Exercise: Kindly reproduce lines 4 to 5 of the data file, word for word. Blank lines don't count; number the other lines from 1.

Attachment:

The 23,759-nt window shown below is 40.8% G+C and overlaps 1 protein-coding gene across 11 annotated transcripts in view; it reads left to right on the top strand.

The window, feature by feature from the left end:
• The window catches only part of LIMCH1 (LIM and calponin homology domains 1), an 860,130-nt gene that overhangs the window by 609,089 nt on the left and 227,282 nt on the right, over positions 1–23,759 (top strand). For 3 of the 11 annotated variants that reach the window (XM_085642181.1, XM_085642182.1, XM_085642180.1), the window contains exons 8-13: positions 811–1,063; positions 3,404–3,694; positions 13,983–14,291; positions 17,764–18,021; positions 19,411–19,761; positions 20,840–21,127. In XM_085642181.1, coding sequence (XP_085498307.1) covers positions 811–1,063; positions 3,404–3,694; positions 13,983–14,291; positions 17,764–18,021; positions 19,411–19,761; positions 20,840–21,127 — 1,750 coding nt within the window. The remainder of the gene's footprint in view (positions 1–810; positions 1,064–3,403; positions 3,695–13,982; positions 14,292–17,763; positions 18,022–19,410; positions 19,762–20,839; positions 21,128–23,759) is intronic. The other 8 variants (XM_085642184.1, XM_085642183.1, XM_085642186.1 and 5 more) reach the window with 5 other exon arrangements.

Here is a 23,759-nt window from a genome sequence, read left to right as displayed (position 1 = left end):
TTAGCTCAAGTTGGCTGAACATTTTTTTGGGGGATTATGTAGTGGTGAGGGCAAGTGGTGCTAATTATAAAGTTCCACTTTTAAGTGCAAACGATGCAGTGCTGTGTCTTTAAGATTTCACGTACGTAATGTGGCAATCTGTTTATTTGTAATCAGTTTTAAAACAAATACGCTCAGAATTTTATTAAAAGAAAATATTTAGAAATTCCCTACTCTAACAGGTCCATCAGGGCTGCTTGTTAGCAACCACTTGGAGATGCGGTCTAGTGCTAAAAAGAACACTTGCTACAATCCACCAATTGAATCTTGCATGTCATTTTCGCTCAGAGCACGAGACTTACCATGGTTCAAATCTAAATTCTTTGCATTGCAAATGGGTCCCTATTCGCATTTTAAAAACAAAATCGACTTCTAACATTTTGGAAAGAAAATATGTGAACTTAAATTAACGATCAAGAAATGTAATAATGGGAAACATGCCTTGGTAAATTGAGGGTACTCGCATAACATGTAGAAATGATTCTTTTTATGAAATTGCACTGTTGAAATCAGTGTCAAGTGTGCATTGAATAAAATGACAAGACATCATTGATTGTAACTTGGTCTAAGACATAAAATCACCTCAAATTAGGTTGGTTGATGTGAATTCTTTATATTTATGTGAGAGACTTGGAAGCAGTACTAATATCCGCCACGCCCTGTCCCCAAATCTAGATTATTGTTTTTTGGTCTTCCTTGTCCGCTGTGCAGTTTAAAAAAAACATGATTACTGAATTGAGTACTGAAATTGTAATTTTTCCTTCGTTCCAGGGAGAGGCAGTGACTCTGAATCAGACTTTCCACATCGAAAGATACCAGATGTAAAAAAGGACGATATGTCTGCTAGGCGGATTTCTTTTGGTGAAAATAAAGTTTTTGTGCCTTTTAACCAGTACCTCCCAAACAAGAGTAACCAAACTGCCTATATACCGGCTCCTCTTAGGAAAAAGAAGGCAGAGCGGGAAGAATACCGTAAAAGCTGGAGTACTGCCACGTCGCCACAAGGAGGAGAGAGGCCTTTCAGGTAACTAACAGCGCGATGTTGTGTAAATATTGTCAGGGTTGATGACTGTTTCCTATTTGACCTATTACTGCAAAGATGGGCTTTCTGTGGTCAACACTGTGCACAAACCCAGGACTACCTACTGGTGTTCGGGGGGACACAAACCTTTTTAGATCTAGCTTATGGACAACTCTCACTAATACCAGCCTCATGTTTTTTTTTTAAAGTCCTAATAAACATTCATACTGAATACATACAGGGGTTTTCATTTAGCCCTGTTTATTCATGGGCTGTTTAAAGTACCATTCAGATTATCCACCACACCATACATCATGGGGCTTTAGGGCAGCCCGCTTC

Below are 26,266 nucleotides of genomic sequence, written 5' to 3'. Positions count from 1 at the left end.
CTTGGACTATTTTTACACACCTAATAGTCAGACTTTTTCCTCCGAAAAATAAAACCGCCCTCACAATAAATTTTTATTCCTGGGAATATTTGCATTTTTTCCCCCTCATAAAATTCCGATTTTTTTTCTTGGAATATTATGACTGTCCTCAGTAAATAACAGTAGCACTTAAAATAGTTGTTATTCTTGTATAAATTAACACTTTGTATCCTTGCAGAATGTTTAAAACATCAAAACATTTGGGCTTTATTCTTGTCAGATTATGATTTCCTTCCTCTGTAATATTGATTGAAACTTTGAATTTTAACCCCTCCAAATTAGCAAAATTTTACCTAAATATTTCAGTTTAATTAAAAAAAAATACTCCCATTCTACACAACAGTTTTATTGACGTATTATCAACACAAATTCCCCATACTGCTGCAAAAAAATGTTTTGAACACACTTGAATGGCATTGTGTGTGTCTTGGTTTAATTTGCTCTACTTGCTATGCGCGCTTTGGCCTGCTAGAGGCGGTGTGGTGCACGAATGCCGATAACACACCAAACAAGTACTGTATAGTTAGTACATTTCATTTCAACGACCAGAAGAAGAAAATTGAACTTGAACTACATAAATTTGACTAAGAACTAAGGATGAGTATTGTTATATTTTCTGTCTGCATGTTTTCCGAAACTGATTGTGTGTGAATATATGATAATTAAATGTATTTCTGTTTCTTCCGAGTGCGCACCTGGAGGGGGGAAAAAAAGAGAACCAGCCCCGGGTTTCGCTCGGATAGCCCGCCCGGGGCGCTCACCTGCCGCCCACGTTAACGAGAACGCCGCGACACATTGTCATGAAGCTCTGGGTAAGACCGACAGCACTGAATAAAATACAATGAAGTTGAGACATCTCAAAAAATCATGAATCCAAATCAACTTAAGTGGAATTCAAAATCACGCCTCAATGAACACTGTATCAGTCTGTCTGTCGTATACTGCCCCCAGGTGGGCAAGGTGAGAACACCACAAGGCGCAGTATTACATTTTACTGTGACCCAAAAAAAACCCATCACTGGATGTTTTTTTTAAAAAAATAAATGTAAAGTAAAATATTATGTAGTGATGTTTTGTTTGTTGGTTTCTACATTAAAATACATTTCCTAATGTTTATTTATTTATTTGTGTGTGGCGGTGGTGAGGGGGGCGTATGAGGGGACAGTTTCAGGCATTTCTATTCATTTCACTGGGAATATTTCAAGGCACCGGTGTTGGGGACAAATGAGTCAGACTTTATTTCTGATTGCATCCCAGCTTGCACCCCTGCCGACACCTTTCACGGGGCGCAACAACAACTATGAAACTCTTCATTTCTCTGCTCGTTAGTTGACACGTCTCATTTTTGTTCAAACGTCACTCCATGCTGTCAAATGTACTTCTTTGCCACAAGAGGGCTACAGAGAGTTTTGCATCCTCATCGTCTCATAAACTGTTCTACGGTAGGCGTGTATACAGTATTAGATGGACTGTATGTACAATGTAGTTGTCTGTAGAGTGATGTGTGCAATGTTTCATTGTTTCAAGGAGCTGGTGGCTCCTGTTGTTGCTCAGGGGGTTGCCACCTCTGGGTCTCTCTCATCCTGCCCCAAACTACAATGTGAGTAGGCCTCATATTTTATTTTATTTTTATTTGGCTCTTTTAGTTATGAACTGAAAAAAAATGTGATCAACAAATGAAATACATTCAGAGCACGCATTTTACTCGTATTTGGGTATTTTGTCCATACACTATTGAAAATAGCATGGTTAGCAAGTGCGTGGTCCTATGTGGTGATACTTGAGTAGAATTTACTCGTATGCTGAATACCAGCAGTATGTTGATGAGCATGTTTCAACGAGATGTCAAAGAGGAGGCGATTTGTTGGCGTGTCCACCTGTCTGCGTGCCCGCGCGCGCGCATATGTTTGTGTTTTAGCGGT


Here is a 23,759-nt window from a genome sequence, read left to right as displayed (position 1 = left end):
TTAGCTCAAGTTGGCTGAACATTTTTTTGGGGGATTATGTAGTGGTGAGGGCAAGTGGTGCTAATTATAAAGTTCCACTTTTAAGTGCAAACGATGCAGTGCTGTGTCTTTAAGATTTCACGTACGTAATGTGGCAATCTGTTTATTTGTAATCAGTTTTAAAACAAATACGCTCAGAATTTTATTAAAAGAAAATATTTAGAAATTCCCTACTCTAACAGGTCCATCAGGGCTGCTTGTTAGCAACCACTTGGAGATGCGGTCTAGTGCTAAAAAGAACACTTGCTACAATCCACCAATTGAATCTTGCATGTCATTTTCGCTCAGAGCACGAGACTTACCATGGTTCAAATCTAAATTCTTTGCATTGCAAATGGGTCCCTATTCGCATTTTAAAAACAAAATCGACTTCTAACATTTTGGAAAGAAAATATGTGAACTTAAATTAACGATCAAGAAATGTAATAATGGGAAACATGCCTTGGTAAATTGAGGGTACTCGCATAACATGTAGAAATGATTCTTTTTATGAAATTGCACTGTTGAAATCAGTGTCAAGTGTGCATTGAATAAAATGACAAGACATCATTGATTGTAACTTGGTCTAAGACATAAAATCACCTCAAATTAGGTTGGTTGATGTGAATTCTTTATATTTATGTGAGAGACTTGGAAGCAGTACTAATATCCGCCACGCCCTGTCCCCAAATCTAGATTATTGTTTTTTGGTCTTCCTTGTCCGCTGTGCAGTTTAAAAAAAACATGATTACTGAATTGAGTACTGAAATTGTAATTTTTCCTTCGTTCCAGGGAGAGGCAGTGACTCTGAATCAGACTTTCCACATCGAAAGATACCAGATGTAAAAAAGGACGATATGTCTGCTAGGCGGATTTCTTTTGGTGAAAATAAAGTTTTTGTGCCTTTTAACCAGTACCTCCCAAACAAGAGTAACCAAACTGCCTATATACCGGCTCCTCTTAGGAAAAAGAAGGCAGAGCGGGAAGAATACCGTAAAAGCTGGAGTACTGCCACGTCGCCACAAGGAGGAGAGAGGCCTTTCAGGTAACTAACAGCGCGATGTTGTGTAAATATTGTCAGGGTTGATGACTGTTTCCTATTTGACCTATTACTGCAAAGATGGGCTTTCTGTGGTCAACACTGTGCACAAACCCAGGACTACCTACTGGTGTTCGGGGGGACACAAACCTTTTTAGATCTAGCTTATGGACAACTCTCACTAATACCAGCCTCATGTTTTTTTTTTAAAGTCCTAATAAACATTCATACTGAATACATACAGGGGTTTTCATTTAGCCCTGTTTATTCATGGGCTGTTTAAAGTACCATTCAGATTATCCACCACACCATACATCATGGGGCTTTAGGGCAGCCCGCTTC